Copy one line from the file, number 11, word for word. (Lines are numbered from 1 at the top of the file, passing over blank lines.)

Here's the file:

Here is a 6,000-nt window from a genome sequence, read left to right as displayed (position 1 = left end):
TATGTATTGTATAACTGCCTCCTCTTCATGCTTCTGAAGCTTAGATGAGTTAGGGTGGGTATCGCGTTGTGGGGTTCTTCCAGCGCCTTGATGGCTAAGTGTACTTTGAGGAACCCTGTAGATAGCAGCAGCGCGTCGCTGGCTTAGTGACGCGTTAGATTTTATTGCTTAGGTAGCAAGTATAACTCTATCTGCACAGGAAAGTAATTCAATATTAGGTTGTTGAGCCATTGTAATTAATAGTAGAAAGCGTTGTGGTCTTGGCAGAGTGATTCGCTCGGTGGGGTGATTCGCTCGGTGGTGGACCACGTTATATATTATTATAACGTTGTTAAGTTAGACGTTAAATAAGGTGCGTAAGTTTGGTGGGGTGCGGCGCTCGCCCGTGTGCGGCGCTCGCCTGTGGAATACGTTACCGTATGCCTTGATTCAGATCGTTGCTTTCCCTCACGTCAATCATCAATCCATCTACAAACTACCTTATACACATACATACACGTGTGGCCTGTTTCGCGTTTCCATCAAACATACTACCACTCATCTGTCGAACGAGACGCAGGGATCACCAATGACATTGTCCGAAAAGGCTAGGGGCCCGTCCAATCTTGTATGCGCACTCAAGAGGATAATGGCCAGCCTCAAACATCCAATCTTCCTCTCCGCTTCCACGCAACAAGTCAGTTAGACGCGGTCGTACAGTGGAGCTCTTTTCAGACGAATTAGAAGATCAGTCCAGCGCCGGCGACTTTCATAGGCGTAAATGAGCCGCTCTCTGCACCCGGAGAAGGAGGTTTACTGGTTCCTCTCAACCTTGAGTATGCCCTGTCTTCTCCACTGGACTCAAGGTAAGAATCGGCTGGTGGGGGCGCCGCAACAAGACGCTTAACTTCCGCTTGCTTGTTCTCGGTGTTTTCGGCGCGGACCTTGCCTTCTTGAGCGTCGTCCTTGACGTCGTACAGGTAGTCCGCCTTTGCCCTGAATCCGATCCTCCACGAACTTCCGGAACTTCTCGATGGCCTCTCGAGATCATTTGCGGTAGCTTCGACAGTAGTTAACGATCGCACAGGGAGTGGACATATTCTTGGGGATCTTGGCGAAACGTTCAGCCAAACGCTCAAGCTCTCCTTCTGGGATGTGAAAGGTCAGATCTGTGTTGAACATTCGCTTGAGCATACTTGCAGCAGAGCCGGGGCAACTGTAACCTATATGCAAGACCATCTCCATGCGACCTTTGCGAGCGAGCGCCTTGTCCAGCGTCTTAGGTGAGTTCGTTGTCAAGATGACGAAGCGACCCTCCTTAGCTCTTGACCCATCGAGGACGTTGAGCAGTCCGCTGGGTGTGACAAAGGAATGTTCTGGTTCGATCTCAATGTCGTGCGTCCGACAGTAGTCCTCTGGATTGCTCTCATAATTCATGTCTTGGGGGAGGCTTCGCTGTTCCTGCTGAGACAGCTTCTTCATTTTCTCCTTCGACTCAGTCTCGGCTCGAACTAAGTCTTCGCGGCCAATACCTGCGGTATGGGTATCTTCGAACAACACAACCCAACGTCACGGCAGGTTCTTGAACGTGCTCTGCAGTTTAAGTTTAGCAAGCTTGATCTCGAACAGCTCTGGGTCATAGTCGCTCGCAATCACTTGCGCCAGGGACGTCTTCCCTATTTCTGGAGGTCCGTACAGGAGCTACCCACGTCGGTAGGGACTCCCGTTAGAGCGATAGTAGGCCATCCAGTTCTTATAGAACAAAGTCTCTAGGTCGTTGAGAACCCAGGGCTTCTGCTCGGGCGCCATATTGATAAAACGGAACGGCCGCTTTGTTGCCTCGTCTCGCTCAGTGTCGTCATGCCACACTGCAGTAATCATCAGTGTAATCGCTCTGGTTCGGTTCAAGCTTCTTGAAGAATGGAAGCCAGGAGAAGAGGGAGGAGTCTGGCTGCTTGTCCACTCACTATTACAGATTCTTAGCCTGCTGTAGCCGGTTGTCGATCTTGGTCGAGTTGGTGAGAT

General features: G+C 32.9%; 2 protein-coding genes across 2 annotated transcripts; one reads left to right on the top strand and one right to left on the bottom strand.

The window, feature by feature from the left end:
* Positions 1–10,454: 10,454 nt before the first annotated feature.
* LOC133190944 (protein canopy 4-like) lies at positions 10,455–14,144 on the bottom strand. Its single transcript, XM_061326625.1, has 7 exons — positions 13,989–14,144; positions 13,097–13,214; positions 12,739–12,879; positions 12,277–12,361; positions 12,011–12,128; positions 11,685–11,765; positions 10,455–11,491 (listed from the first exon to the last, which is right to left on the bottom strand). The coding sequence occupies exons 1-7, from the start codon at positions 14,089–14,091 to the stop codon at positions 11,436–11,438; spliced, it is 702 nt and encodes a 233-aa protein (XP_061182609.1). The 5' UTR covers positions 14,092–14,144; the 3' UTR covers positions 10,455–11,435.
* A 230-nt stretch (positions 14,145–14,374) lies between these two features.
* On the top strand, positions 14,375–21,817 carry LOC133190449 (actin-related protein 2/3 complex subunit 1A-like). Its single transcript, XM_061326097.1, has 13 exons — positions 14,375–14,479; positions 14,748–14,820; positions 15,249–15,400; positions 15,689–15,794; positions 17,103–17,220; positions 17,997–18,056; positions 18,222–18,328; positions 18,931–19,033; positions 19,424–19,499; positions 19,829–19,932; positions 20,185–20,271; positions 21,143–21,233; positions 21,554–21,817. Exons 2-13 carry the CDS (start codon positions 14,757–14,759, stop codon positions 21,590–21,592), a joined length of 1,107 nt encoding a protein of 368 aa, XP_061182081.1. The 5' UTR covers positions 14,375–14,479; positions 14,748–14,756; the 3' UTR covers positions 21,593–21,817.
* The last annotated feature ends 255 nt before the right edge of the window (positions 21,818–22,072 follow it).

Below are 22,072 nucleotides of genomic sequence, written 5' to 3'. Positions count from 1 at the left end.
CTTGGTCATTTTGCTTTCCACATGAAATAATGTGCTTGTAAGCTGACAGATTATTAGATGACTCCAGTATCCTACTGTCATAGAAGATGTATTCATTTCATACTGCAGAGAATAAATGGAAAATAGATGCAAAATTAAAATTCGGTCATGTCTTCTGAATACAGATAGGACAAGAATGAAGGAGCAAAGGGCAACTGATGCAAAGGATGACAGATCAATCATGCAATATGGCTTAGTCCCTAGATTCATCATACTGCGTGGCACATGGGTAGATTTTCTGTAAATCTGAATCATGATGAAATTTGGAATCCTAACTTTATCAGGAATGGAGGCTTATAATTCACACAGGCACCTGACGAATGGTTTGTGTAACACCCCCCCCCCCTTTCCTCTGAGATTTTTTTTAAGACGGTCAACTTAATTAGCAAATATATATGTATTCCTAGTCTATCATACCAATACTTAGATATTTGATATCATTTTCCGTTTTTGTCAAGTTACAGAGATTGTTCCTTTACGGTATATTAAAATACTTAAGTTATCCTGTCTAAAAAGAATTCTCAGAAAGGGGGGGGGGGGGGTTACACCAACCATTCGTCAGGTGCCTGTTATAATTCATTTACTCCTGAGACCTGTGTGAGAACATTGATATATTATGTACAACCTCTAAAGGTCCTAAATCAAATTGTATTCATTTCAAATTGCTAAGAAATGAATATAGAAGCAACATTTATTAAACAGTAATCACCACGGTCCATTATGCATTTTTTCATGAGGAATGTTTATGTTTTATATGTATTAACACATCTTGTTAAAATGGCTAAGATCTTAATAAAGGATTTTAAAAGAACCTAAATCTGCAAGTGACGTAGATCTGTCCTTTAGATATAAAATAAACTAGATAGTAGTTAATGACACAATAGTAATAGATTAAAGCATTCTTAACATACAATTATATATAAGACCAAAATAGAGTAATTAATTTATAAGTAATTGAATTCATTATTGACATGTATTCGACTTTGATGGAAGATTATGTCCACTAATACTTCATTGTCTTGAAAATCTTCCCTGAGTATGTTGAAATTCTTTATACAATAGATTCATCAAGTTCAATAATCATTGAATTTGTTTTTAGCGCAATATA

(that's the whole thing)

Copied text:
CTTGGTCATTTTGCTTTCCACATGAAATAATGTGCTTGTAAGCTGACAGATTATTAGATGACTCCAGTATCCTACTGTCATAGAAGATGTATTCATTTCATACTGCAGAGAATAAATGGAAAATAGATGCAAAATTAAAATTCGGTCATGTCTTCTGAATACAGATAGGACAAGAATGAAGGAGCAAAGGGCAACTGATGCAAAGGATGACAGATCAATCATGCAATATGGCTTAGTCCCTAGATTCATCATACTGCGTGGCACATGGGTAGATTTTCTGTAAATCTGAATCATGATGAAATTTGGAATCCTAACTTTATCAGGAATGGAGGCTTATAATTCACACAGGCACCTGACGAATGGTTTGTGTAACACCCCCCCCCCCTTTCCTCTGAGATTTTTTTTAAGACGGTCAACTTAATTAGCAAATATATATGTATTCCTAGTCTATCATACCAATACTTAGATATTTGATATCATTTTCCGTTTTTGTCAAGTTACAGAGATTGTTCCTTTACGGTATATTAAAATACTTAAGTTATCCTGTCTAAAAAGAATTCTCAGAAAGGGGGGGGGGGGGGTTACACCAACCATTCGTCAGGTGCCTGTTATAATTCATTTACTCCTGAGACCTGTGTGAGAACATTGATATATTATGTACAACCTCTAAAGGTCCTAAATCAAATTGTATTCATTTCAAATTGCTAAGAAATGAATATAGAAGCAACATTTATTAAACAGTAATCACCACGGTCCATTATGCATTTTTTCATGAGGAATGTTTATGTTTTATATGTATTAACACATCTTGTTAAAATGGCTAAGATCTTAATAAAGGATTTTAAAAGAACCTAAATCTGCAAGTGACGTAGATCTGTCCTTTAGATATAAAATAAACTAGATAGTAGTTAATGACACAATAGTAATAGATTAAAGCATTCTTAACATACAATTATATATAAGACCAAAATAGAGTAATTAATTTATAAGTAATTGAATTCATTATTGACATGTATTCGACTTTGATGGAAGATTATGTCCACTAATACTTCATTGTCTTGAAAATCTTCCCTGAGTATGTTGAAATTCTTTATACAATAGATTCATCAAGTTCAATAATCATTGAATTTGTTTTTAGCGCAATATA